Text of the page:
RFE/RL: Kyrgyzstan plans to host the Shanghai Cooperation Organization summit beginning on August 16. What are the main topics that will be considered during the summit?
Ednan Karabaev: Of course, the heads of six member states of the Shanghai Cooperation Organization will attend the summit. They are Kyrgyzstan, Russia, China, Kazakhstan, Uzbekistan, and Tajikistan -- there will also be presidents of observer countries Iran and Mongolia, as well as the foreign ministers of India and Pakistan. There will be many other guests, the president of Afghanistan, [Hamid Karzai,] among them. For the first time, Turkmen President [Gurbanguly Berdymukhammedov] and the deputy head of the UN chairman on policy issues will arrive upon the invitation of Kyrgyz President Kurmanbek Bakiev. As far as the agenda of the summit is concerned, [there are] issues of strengthening and deepening cooperation between participating states. Several agreements will also be signed, including an agreement on long-term friendly neighbor relations. And also, an agreement on information security will be signed.
RFE/RL: As you know, during the last Shanghai [Cooperation Organization] meeting in Astana, the issue of the U.S. air base at Manas Airport was very sensitive for Kyrgyzstan. And it is expected that this issue will be raised again at this summit -- [presumably] due to strained relations between Iran and the United States. There are rumors in the local media that if relations worsen, then the United States might use Manas Air Base for military operations against Iran. Could you please express your opinion on this issue?
Karabaev: I think our colleagues perfectly understand the role of [Manas] air base in the reconstruction process for Afghanistan. If such an issue arises, it'll be used only for counterterrorism operations in Afghanistan. Generally speaking about the [Manas] air base, Kyrgyzstan is a member of the international coalition against terrorism and we are therefore providing Manas airport as our contribution to operations against terrorism. According to the agreement, [Manas Air Base] cannot be used for conducting any [unrelated] military operations. Regarding possible bombardment of Iran, I can only say that many words have already been spoken. We all understand that Iran's leadership is looking for diplomatic solutions to the current situation.
RFE/RL: Kyrgyzstan recently saw an espionage scandal [when] the Kyrgyz security service arrested [on June 19] a citizen of the People's Republic of China -- the biggest member of the Shanghai Cooperation Organization. If the charges are true, how will it impact Kyrgyz-Chinese relations? What are the reasons for these scandals? How will it affect Kyrgyz foreign policy?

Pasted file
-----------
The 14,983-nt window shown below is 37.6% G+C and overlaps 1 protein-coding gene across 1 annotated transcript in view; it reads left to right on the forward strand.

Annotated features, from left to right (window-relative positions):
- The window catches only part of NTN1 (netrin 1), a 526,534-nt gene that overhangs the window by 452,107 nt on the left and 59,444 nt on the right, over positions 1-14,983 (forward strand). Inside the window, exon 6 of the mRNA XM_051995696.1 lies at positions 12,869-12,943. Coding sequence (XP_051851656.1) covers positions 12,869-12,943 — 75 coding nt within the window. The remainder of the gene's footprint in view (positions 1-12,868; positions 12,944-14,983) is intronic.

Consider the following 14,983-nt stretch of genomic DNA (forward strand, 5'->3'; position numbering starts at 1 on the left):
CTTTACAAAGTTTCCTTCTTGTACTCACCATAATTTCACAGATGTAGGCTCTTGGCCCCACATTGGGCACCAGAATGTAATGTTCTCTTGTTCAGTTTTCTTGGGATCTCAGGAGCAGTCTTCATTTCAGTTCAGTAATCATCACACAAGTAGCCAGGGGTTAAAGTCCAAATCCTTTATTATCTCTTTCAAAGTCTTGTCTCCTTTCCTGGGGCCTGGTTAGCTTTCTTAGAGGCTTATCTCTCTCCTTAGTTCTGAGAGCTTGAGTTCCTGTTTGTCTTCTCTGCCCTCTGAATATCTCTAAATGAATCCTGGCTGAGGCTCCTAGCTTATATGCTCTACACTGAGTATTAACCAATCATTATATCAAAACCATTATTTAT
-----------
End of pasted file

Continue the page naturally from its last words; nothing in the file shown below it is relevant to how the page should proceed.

Karabaev: As far as I know, [the alleged Chinese agent] supposedly received a draft constitution. But I think this information -- about the draft constitution and about the work of parliament -- is not secret information. Needless to say, Kyrgyz-Chinese relations will not be changed. For example, when this so-called "espionage scandal" arose, the foreign minister of the People's Republic of China was visiting Kyrgyzstan. I discussed many issues with my Chinese colleague in the areas of economic development and trade relations after the visit of our president to China. It is a realization of the biggest projects -- such as construction of a railroad, construction of highways, and construction of big trade complexes near the [Kyrgyz-Chinese] border. On August 15, the [president] of the People's Republic of China, Hu Jintao, will arrive in Bishkek to pay a working visit. Kyrgyz-Chinese relations are developing. The "espionage-mania" will not be an obstacle.
RFE/RL: There is a good Kyrgyz motto that it is better to have a good neighbor nearby than a distant relative far away. How is the border issue with Uzbekistan and Tajikistan being addressed? The fact that border issues have not been resolved has resulted in some difficulties for Kyrgyz citizens; you may be aware of this process. What problems have already been resolved?
Karabaev: At the present time, the process of settling border issues is ongoing. The root of the problem appeared in 1924. At that time, demarcation of borders was often subject to change. Therefore, many changes were not approved legally. Names of many places were changed in many documents. One place used to have several names. At present, the biggest parts of disputed territories with Uzbekistan and Tajikistan have been determined. The most important thing is that we understand the importance of this process and are ready to seek a compromise. The security of each country in the entire region depends on the completion of this process.
RFE/RL Central Asia Report
SUBSCRIBE For regular news and analysis on all five Central Asian countries by e-mail, subscribe to "RFE/RL Central Asia Report."